An issue that came while modelling the contact between the plates is that an implicit solver (i.e. DIANA FEA) was used to model the structural behaviour of the panel. When modelling contact with an implicit solver, the analysis can be numerically instable. To get to a solutions, the load steps around the point of contact should be sufficiently small to ensure convergence. This again requires more time and/or computation power, which may result in the contact of the plates being more accurately modelled.
Due to the panel being positioned horizontally, gravity had an effect on the shaping process. With a single plate cold-bent into a hypar, usually the diagonal between the lower two corners straightens due to gravity. However, in the experiments for this paper, the supported diagonal (i.e. the upper one) was often the one that straightened, likely due to the horizontal load in the cables. This is where the set-up could be improved.
In this paper, the behaviour of a sandwich panel cold-bent into a hypar was investigated. A numerical model was set up to predict the behaviour, and experiments were used to verify the model.
The finite element model could accurately (within 5%) predict the global stiffness of a single plate with a GFRP frame. When the panel was expanded to a full sandwich panel, the stiffness of the initial loading phase of the 4 mm panel could be predicted with reasonable accuracy (within 15%). After that, the model does not provide a good fit for the experimental data, as the rate of the top plate’s displacement started decreasing first, after which the bottom plate straightened along the supported diagonal. However, the load and displacement at which this happened were approximately 20% too high.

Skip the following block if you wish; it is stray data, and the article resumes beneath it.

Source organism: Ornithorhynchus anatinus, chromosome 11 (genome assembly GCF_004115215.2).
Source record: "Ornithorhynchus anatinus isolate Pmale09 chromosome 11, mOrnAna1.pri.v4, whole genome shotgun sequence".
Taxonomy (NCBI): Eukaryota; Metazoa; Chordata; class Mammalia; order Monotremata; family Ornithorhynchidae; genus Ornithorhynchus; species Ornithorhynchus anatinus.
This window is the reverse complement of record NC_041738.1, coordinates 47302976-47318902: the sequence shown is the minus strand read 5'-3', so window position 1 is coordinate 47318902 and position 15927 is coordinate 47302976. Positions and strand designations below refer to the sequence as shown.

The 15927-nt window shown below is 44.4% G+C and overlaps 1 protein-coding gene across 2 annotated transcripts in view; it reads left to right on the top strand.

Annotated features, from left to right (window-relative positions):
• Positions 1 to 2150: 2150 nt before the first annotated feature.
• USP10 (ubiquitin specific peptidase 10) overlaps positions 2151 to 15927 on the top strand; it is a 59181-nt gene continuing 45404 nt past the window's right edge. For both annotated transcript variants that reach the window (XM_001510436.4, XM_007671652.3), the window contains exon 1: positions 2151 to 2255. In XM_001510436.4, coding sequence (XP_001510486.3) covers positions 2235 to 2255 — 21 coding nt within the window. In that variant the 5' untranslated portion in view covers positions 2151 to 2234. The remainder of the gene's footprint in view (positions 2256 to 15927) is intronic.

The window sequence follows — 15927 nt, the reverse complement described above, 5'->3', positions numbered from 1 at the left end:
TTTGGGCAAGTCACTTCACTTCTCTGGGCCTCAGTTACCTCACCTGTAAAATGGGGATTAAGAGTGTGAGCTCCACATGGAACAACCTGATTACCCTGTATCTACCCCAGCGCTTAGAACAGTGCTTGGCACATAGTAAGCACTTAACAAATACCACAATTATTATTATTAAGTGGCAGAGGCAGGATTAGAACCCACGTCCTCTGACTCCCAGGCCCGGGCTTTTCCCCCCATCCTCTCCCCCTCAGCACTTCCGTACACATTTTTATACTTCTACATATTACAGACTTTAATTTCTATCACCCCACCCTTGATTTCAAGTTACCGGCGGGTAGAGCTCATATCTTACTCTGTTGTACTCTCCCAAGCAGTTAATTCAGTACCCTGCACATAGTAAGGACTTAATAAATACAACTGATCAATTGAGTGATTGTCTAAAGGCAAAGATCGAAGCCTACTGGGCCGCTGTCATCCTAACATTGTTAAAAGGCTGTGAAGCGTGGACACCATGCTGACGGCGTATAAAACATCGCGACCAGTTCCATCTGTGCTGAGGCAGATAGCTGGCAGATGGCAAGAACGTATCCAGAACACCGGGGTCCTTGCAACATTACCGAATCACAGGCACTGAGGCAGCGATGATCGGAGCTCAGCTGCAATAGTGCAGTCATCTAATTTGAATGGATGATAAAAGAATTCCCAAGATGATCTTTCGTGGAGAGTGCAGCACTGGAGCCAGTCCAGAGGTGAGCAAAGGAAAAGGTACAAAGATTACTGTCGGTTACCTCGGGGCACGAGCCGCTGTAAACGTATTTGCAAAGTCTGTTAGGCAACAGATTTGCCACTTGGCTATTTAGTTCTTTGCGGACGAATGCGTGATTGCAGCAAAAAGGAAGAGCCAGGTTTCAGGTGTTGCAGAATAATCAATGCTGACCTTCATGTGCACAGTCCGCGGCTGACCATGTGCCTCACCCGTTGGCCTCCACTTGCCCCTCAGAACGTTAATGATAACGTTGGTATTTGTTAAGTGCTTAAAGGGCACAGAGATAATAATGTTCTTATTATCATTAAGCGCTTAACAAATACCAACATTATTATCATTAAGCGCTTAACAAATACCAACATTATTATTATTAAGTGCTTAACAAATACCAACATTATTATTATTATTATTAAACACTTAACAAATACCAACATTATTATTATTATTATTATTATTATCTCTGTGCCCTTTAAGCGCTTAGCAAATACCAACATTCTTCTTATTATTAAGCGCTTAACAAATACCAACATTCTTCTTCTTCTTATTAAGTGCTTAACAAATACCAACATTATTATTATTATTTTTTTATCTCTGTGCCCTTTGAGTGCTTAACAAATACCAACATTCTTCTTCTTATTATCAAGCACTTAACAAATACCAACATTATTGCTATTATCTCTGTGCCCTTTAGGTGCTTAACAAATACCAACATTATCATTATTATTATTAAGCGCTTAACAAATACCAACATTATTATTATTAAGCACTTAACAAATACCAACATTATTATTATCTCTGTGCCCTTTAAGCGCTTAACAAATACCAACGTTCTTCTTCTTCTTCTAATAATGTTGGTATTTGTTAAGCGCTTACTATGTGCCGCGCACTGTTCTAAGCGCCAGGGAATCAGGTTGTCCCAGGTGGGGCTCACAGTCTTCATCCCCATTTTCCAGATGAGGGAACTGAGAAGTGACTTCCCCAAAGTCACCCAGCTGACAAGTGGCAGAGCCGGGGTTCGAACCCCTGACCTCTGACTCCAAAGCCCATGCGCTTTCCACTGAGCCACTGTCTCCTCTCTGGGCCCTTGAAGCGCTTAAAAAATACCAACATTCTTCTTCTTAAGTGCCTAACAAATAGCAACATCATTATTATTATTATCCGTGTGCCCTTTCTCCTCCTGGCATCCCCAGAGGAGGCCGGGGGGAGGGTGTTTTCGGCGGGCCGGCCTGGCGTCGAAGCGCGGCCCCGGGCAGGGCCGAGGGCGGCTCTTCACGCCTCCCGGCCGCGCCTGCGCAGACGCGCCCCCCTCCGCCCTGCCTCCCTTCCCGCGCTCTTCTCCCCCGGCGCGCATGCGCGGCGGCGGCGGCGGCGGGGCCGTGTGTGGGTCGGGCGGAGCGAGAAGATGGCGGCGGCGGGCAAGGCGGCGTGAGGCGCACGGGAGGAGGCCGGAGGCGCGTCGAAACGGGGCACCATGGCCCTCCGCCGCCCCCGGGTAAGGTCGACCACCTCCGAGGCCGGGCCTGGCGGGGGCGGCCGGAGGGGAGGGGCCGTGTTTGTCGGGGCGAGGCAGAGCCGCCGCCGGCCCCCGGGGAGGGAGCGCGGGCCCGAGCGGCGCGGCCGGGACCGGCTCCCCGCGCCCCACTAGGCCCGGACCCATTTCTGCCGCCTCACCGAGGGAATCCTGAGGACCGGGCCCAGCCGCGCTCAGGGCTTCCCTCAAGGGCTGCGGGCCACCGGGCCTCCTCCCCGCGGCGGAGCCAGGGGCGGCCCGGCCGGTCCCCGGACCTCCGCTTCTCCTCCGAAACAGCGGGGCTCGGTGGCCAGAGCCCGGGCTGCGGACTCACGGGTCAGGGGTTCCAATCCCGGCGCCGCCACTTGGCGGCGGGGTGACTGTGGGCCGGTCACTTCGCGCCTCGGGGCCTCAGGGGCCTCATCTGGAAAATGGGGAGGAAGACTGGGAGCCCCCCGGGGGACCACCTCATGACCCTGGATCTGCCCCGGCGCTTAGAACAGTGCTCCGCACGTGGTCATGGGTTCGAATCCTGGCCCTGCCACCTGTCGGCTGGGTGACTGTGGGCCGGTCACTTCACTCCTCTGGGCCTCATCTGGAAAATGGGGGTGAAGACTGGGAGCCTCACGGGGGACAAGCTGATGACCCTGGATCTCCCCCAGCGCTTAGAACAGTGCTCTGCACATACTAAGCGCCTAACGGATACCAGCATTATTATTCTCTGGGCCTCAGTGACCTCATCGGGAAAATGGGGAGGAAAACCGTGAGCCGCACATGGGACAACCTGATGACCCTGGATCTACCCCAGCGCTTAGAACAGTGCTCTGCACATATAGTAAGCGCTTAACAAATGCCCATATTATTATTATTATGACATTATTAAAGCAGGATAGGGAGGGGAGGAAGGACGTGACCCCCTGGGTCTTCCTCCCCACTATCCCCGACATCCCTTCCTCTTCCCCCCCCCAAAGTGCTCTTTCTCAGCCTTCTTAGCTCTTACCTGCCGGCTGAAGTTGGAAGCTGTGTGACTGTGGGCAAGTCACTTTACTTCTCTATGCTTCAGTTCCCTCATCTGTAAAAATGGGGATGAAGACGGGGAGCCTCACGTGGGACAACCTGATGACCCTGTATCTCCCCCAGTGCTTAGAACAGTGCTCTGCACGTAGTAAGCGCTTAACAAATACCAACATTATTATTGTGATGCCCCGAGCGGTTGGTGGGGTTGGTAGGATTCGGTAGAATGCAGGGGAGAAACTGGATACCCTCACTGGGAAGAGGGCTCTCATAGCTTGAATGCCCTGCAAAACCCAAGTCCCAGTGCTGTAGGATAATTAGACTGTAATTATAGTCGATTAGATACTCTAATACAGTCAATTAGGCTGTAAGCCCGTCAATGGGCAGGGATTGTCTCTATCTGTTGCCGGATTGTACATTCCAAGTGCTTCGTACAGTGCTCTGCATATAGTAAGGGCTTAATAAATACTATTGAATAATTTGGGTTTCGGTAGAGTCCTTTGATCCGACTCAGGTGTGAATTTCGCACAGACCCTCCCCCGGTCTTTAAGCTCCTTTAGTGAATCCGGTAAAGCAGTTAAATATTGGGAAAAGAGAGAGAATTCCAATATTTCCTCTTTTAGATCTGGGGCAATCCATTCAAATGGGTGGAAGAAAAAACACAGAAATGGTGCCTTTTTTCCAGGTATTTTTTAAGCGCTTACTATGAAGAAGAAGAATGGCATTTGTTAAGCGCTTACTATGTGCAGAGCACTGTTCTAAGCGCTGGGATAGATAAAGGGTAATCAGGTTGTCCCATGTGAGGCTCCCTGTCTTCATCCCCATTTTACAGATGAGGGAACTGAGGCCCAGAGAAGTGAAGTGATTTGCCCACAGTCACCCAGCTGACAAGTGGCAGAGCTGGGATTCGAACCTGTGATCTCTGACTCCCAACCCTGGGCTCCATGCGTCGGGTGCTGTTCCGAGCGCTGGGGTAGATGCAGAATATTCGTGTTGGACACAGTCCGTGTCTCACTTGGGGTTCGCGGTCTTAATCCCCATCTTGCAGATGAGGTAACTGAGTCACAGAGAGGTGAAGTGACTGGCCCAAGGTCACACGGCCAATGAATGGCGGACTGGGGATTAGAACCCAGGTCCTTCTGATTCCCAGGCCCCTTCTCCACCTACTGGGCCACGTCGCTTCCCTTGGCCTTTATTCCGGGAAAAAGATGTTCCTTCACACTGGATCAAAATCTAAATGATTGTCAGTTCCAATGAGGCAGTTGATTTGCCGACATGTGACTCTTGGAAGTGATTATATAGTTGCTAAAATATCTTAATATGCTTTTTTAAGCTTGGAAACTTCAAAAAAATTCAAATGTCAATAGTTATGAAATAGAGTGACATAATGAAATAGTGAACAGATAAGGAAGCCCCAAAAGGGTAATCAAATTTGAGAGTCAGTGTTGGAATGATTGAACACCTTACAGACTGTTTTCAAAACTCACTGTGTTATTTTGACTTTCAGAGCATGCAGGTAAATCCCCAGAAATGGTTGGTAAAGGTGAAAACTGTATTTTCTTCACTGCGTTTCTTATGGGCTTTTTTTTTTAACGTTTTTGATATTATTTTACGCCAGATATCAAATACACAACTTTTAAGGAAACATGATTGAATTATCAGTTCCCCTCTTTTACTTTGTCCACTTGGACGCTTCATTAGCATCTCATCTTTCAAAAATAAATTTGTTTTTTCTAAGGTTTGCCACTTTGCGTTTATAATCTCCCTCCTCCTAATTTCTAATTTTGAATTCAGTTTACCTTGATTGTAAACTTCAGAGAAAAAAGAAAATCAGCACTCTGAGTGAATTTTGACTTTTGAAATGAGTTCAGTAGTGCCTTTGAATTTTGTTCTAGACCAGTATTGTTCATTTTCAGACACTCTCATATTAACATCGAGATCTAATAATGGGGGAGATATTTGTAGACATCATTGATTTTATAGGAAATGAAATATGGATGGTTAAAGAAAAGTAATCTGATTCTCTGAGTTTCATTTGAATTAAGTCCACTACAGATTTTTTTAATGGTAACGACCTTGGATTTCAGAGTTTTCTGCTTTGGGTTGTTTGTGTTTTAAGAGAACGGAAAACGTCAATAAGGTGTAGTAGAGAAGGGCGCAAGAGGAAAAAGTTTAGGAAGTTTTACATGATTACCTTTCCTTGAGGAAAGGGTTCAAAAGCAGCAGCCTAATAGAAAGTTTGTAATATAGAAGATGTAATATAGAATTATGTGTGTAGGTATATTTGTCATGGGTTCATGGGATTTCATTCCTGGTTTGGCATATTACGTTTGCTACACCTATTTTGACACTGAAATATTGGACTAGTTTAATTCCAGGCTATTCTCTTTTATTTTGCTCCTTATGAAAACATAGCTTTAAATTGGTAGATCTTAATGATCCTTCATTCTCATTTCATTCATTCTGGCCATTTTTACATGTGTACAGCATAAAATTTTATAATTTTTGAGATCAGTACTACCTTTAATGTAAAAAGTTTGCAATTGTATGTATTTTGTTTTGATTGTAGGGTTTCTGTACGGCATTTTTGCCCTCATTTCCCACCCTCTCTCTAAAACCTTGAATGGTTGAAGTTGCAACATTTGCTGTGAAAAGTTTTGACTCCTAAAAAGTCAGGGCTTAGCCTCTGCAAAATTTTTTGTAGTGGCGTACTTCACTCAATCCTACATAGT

From both the model and the experiments it could be concluded that with the dimensions used (i.e. 1.5x1.5 m), the 4 mm and especially the 1.1 mm were too thin to form a proper hypar. The glass of the 4 mm panels had some semblance to a hypar at the early loading stages, but the 1.1 mm panel was straight throughout the whole experiment. This implies that twisting is not likely to be a viable use for thin glass, but with thicker glass, it may be possible to form a stable hypar with a 1.5x1.5 m sandwich panel. Further modelling and experimentation are required to find the optimal glass thickness to create a stable hypar shape.
The model that was created in this study could form a base for future finite element analysis. Specific efforts could be made to improve the boundary conditions, which has a high potential of increasing the model’s accuracy. In future experiments, horizontal components in the load are to be avoided, which could be achieved by introducing the load from the top of the panel. The ratio of stiffness of the spacer to stiffness of the glass should also be increased. If the same panel size is used with thicker glass, the spacer stiffness should be increased, for example by using aluminium profiles. If the same glass thickness is used, but the panel size is decreased significantly, the same spacers could be used as the ones used in this study.
The contact between the plates occurred at relatively low displacements. The stiffness of the adhesive between the frame and the glass may affect at which point the contact occurs. A follow-up study could investigate the effect of adhesives with various stiffnesses, as well as the effect of stiffer or wider spacers.
Special thanks to Erwin ten Brincke (ABT) and Frans van der Meer (TU Delft) for their advice during this research. Thanks are also due you to AGC, Fiberline and Si-X for supplying the materials and infrastructure required for building the panels, and to Louis den Breejen and Giorgos Stamoulis for their assistance during the testing process.
Datsiou, K. G., Overend, M.: Behaviour of cold bent glass plates during the shaping process. Engineered Transparency conference (pp. 125-133) (2014). Galuppi, L., Massimiani, S., Royer-Carfagni, G.: Buckling phenomena in double curved cold-bent glass. International Journal of Non-Linear Mechanics, 64, (pp. 70-84) (2014). Nehring, G., Siebert, G.: Design concept for cold bent shell structures made of thin glass. ce/papers, 2(5-6), (pp. 43-56)(2014).. Young, R.: Freeform buildings: The design of a cold bent glass panel system. (unpublished thesis) University of Cambridge(2019). Zaccaria, M., Gillon, X: Scaling Thin Glass Use to the Architectural World. Świat Szkła, 24 (2019).. Eekhout, M., Staaks, D.: Cold deformation of glass.In: Proceedings of International Symposium on the application of Architectural Glass (ISAAG) (2004).